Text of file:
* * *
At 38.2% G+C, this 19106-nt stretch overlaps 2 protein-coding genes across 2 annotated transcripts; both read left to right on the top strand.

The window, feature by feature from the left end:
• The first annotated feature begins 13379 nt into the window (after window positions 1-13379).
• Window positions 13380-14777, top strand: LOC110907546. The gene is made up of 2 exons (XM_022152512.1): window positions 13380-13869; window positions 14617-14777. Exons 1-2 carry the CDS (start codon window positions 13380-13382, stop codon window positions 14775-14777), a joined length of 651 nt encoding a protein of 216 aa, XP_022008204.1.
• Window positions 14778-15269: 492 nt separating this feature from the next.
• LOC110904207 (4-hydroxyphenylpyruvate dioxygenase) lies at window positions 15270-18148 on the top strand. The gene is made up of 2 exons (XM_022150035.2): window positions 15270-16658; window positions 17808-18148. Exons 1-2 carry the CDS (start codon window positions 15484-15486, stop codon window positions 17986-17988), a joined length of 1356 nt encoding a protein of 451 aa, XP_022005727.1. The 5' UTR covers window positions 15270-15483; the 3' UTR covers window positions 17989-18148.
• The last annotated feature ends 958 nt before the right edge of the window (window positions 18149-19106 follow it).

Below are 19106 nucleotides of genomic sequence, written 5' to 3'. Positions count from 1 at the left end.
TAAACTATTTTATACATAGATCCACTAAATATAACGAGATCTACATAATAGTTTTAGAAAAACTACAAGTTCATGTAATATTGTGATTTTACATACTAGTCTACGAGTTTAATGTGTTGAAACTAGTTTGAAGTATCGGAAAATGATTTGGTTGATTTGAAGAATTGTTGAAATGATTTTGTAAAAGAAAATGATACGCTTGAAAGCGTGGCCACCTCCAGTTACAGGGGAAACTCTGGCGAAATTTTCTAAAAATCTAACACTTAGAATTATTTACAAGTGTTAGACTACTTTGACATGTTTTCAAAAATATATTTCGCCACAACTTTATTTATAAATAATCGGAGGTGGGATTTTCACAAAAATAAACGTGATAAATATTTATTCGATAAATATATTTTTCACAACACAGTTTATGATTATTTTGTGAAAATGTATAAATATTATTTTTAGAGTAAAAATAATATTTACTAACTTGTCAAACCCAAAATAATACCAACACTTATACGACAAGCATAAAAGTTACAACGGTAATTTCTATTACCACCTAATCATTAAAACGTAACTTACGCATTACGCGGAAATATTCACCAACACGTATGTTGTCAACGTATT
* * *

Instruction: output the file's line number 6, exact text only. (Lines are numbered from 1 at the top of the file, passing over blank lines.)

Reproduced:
• LOC110904207 (4-hydroxyphenylpyruvate dioxygenase) lies at window positions 15270-18148 on the top strand. The gene is made up of 2 exons (XM_022150035.2): window positions 15270-16658; window positions 17808-18148. Exons 1-2 carry the CDS (start codon window positions 15484-15486, stop codon window positions 17986-17988), a joined length of 1356 nt encoding a protein of 451 aa, XP_022005727.1. The 5' UTR covers window positions 15270-15483; the 3' UTR covers window positions 17989-18148.